05 FEBRUARY 2003

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Malta, EU enlargement and the Euro-Med Partnership

This weekend Foreign Minister Joe Borg spoke at the EuroMeSCo Annual Conference themed ‘The Impact of EU Enlargement on the Euro-Mediterranean Partnership’. Following are extracts from Dr Borg’s speech, in which he stresses the importance of Malta seeking to bridge the gaps between a new, wider EU and its Mediterranean partners.

With the recent closure of negotiations between the European Union and the ten acceding countries at the Copenhagen Summit last December, EU enlargement looms closer on the horizon than ever before. This unprecedented deepening and widening of the Union, both to the East and South, will carry numerous implications, not least for the Mediterranean.
It is true that the Union is expanding, in the main, to the countries of the East. The re-integration of these eight countries is, if you like, a 'coming home'. They are all countries that, for reasons now buried in the past, were separated from their natural partners in Europe. Fortunately for them, their time to form an integral part of the European Union has now come.
The same can also be said of Malta and Cyprus. Although we are physically cut off from mainland Europe, our development has nevertheless been shaped by historical circumstances which are intrinsically linked to Europe and which today constitute our European identity. We too need to form part of the European Union. We too need our citizens to share in the benefits of integration.
This is not to diminish the very tangible and very real Mediterranean identity that we also hold. As nations located in the midst of the Mediterranean Sea, we clearly feel a strong calling to pursue our Mediterranean interests.
And so too will the newly acceding countries.
Despite the lack of a formal, geographical link with the Mediterranean for most of the eight eastern European acceding countries, membership of the Union will bring them closer to the Mediterranean. In much the same way, as it did for Finland, Austria and the UK, to name but three countries with no direct access to or link with the Mediterranean. More countries involved in the European Union means more countries involved in the Mediterranean. More of one equals more of the other.
It is therefore important that we seek to bridge the gaps between a wider Union and its Mediterranean partners. It is important that we seek to promote an understanding within the new members of the partnership that we have striven to build over the past few years.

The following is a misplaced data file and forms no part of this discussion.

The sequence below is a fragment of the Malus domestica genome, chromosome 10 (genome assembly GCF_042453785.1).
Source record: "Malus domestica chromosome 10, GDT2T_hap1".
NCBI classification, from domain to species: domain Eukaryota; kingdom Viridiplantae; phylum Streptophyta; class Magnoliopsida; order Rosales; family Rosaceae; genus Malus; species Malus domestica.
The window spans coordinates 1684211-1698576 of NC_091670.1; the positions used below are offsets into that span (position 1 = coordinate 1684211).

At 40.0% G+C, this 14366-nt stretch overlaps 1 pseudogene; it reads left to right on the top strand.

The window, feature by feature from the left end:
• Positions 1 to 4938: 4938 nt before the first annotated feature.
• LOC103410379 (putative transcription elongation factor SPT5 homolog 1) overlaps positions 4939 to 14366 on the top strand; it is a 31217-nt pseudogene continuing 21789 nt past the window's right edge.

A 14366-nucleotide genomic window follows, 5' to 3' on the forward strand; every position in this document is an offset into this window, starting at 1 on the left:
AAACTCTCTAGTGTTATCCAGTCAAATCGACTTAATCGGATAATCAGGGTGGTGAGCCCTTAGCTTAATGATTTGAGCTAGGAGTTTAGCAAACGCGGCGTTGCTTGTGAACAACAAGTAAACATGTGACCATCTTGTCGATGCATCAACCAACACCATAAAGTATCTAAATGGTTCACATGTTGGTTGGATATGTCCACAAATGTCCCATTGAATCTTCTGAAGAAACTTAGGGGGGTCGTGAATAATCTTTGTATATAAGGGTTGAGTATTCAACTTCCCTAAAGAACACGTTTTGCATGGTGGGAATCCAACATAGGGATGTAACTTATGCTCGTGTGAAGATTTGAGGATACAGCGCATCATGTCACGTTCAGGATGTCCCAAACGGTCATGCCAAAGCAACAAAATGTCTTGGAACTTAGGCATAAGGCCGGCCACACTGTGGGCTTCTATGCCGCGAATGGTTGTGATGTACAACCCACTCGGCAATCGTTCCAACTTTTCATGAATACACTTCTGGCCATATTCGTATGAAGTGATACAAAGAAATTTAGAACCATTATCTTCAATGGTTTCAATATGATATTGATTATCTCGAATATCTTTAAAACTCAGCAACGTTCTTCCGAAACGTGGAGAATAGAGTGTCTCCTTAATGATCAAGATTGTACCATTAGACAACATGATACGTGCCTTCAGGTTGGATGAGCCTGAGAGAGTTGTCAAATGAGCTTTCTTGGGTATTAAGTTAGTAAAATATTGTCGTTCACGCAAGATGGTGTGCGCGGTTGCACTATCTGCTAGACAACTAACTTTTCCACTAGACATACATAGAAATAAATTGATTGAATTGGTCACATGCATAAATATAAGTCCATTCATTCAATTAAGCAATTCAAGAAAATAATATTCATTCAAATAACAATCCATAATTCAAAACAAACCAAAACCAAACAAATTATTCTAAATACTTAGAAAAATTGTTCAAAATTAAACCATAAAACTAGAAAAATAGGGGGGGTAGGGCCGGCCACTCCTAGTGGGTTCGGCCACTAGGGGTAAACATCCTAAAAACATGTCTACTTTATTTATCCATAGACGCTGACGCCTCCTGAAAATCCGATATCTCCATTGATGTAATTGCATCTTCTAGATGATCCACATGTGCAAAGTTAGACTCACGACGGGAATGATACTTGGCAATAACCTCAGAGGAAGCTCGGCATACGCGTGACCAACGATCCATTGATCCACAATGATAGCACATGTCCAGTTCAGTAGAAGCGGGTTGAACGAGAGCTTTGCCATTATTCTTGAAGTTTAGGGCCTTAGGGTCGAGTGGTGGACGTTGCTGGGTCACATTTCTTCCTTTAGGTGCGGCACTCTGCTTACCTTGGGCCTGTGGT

It is to EuroMeSCo's credit that you have already sought to put this reality into practice. I note with great pleasure the participation of representatives from candidate states at your conference today. This is clearly consonant with your role as promoters of dialogue and co-operation across the Mediterranean area. It is also central to your role in promoting public debate as to the future shape of this Euro-Mediterranean partnership.
The inter-relationship that exists between Europe and the Mediterranean has long been chronicled. Malta has in fact been a proponent, since 1972, of the concept that held that the security of Europe was inextricably tied to security in the Mediterranean, and vice versa. The very proximity of the two regions and the consequent impact of transboundary phenomena such as migration, environmental degradation and international crime and terror – subjects of concern to us all - makes this interdependence all the more real. This reality merits our constant and vigilant observation and action, in order to ensure that the relationship between the Union and the Mediterranean is healthy, long-standing and ultimately benefits all those in the region.
In this respect, Malta finds itself well-poised to contribute to the Euro-Mediterranean partnership and to ultimately ensure the co-operation and co-ordination of policies of both the European Union and the Mediterranean partners. The historical, cultural and linguistic diversity to which we have been exposed, has contributed to making us a country that can understand and identify with our partners, both to the North and to the South. We have also watched tensions of varying intensities unfold in the Mediterranean over hundreds of years. And in so doing, have developed an acute understanding of their root causes and an appreciation of the challenges that our neighbours grapple with on a daily basis.
It is this that we hope to be able to offer to the Union, as members. It is this that we hope to be able to offer to our Mediterranean partners, as members.
Malta's foreign policy has therefore two major thrusts. One looks towards membership of the European Union as Malta's natural home. The other - which we believe is wholly complementary - seeks to promote peace, stability and greater regional co-operation within the Mediterranean.